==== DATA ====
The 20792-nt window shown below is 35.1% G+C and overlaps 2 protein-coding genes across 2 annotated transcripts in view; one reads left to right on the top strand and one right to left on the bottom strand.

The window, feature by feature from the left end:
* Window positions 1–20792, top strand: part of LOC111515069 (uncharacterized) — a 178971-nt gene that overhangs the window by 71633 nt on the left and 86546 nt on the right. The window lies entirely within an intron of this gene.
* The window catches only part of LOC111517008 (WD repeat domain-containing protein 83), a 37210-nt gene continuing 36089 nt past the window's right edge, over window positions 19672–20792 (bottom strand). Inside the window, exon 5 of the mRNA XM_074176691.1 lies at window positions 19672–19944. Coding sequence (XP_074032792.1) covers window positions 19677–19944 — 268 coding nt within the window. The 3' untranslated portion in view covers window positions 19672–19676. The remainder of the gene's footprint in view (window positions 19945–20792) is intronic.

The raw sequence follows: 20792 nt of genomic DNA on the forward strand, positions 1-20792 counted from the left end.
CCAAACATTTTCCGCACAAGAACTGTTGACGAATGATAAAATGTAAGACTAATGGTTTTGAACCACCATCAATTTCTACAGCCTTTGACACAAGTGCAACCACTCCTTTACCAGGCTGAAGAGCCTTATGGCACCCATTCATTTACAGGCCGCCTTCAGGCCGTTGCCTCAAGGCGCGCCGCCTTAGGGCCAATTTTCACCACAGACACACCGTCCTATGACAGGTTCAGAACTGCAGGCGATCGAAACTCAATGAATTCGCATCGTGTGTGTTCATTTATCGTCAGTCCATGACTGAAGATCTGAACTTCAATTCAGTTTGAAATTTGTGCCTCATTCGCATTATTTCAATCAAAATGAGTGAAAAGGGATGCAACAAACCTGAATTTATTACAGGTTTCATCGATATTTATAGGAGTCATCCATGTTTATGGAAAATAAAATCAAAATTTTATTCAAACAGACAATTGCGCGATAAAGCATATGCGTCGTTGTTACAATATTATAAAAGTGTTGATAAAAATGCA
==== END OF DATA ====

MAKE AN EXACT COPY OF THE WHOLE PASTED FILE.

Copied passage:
The 20792-nt window shown below is 35.1% G+C and overlaps 2 protein-coding genes across 2 annotated transcripts in view; one reads left to right on the top strand and one right to left on the bottom strand.

The window, feature by feature from the left end:
* Window positions 1–20792, top strand: part of LOC111515069 (uncharacterized) — a 178971-nt gene that overhangs the window by 71633 nt on the left and 86546 nt on the right. The window lies entirely within an intron of this gene.
* The window catches only part of LOC111517008 (WD repeat domain-containing protein 83), a 37210-nt gene continuing 36089 nt past the window's right edge, over window positions 19672–20792 (bottom strand). Inside the window, exon 5 of the mRNA XM_074176691.1 lies at window positions 19672–19944. Coding sequence (XP_074032792.1) covers window positions 19677–19944 — 268 coding nt within the window. The 3' untranslated portion in view covers window positions 19672–19676. The remainder of the gene's footprint in view (window positions 19945–20792) is intronic.

The raw sequence follows: 20792 nt of genomic DNA on the forward strand, positions 1-20792 counted from the left end.
CCAAACATTTTCCGCACAAGAACTGTTGACGAATGATAAAATGTAAGACTAATGGTTTTGAACCACCATCAATTTCTACAGCCTTTGACACAAGTGCAACCACTCCTTTACCAGGCTGAAGAGCCTTATGGCACCCATTCATTTACAGGCCGCCTTCAGGCCGTTGCCTCAAGGCGCGCCGCCTTAGGGCCAATTTTCACCACAGACACACCGTCCTATGACAGGTTCAGAACTGCAGGCGATCGAAACTCAATGAATTCGCATCGTGTGTGTTCATTTATCGTCAGTCCATGACTGAAGATCTGAACTTCAATTCAGTTTGAAATTTGTGCCTCATTCGCATTATTTCAATCAAAATGAGTGAAAAGGGATGCAACAAACCTGAATTTATTACAGGTTTCATCGATATTTATAGGAGTCATCCATGTTTATGGAAAATAAAATCAAAATTTTATTCAAACAGACAATTGCGCGATAAAGCATATGCGTCGTTGTTACAATATTATAAAAGTGTTGATAAAAATGCA